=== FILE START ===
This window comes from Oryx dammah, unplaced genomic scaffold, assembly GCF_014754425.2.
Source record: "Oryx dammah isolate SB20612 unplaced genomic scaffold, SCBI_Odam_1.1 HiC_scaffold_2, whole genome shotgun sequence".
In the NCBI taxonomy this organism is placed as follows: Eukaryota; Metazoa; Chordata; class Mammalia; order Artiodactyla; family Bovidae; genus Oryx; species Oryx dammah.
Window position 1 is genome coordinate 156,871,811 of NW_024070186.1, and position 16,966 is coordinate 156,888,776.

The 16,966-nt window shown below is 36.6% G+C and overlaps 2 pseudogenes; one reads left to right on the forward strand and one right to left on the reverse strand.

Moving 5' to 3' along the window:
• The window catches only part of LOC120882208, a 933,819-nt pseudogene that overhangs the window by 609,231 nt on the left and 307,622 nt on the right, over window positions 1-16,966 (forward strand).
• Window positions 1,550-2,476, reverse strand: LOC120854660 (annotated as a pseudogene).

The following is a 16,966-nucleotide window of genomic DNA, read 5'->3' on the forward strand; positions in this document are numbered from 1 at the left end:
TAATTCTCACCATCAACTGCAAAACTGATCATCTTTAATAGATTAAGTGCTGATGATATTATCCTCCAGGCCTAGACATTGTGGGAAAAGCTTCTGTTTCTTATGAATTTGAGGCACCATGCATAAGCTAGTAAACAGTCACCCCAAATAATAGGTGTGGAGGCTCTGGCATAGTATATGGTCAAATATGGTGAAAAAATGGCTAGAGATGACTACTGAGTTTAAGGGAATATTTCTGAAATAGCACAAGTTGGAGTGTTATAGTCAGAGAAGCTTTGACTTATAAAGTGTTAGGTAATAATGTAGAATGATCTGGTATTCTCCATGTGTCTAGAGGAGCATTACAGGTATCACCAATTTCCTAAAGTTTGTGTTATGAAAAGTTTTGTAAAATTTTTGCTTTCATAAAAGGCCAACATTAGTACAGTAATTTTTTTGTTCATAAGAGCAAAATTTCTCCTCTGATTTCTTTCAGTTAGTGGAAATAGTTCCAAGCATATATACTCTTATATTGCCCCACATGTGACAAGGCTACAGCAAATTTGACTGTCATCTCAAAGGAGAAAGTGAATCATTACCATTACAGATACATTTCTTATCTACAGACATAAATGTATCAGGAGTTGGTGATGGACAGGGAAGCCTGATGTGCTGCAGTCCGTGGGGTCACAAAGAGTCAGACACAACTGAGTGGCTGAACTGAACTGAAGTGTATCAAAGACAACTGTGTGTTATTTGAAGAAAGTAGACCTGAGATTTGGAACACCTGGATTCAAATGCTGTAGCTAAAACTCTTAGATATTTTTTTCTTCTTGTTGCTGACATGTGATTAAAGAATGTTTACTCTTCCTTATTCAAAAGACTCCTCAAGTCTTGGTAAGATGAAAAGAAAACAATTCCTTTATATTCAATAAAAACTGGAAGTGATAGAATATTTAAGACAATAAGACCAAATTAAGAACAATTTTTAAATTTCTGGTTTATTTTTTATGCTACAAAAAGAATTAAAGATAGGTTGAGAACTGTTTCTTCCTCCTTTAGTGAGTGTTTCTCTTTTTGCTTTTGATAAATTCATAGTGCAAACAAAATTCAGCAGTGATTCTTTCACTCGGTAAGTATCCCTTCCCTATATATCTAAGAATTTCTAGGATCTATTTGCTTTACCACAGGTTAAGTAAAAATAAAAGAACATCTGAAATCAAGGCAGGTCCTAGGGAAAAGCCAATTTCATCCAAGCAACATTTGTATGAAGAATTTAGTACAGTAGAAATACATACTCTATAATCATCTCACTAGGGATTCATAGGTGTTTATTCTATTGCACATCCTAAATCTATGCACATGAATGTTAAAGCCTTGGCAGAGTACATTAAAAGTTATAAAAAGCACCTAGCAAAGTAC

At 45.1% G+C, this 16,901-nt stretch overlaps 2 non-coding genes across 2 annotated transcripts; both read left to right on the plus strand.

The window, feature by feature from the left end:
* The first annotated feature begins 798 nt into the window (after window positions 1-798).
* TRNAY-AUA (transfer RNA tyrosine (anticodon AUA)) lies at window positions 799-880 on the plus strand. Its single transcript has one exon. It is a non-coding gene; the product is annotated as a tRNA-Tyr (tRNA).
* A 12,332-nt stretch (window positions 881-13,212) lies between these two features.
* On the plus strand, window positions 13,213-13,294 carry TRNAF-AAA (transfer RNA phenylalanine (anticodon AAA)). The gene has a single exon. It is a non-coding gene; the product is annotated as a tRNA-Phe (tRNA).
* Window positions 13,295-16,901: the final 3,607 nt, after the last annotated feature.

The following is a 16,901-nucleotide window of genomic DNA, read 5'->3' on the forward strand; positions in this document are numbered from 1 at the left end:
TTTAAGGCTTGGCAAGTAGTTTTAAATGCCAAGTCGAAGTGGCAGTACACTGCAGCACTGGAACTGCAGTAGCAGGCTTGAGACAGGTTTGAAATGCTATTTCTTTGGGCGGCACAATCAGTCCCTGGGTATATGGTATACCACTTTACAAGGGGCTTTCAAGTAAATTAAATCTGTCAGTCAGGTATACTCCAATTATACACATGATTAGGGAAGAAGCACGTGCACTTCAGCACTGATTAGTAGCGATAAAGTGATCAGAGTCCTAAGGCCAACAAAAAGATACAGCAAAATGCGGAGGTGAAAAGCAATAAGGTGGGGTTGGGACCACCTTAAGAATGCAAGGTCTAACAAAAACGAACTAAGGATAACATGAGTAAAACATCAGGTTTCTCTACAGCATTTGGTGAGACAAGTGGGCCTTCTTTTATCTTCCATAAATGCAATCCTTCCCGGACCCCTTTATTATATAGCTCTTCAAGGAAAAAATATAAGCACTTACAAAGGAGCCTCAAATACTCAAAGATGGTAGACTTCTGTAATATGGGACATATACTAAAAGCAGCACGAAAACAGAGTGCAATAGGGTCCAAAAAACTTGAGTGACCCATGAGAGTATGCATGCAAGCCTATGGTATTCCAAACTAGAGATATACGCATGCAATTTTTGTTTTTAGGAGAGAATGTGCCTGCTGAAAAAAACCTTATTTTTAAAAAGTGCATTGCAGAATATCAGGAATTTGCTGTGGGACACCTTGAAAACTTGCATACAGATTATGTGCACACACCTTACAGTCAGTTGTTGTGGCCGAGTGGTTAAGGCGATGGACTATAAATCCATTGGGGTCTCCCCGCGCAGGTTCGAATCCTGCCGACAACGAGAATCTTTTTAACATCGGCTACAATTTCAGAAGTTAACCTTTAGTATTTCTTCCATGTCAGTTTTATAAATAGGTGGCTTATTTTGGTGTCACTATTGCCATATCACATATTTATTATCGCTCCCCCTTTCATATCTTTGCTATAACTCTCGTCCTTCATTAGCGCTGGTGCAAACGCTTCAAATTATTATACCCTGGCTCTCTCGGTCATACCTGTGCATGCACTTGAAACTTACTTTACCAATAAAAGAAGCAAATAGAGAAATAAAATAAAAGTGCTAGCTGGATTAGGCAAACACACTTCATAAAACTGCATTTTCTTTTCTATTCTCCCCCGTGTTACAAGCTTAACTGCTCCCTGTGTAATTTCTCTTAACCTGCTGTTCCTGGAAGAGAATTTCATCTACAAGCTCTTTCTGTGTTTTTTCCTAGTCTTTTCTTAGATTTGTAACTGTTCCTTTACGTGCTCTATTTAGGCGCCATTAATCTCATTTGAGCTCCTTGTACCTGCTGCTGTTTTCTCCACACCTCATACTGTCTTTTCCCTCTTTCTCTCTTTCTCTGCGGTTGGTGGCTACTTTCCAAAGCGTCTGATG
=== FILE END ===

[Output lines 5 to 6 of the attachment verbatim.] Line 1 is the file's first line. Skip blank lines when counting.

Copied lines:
The 16,966-nt window shown below is 36.6% G+C and overlaps 2 pseudogenes; one reads left to right on the forward strand and one right to left on the reverse strand.

Moving 5' to 3' along the window: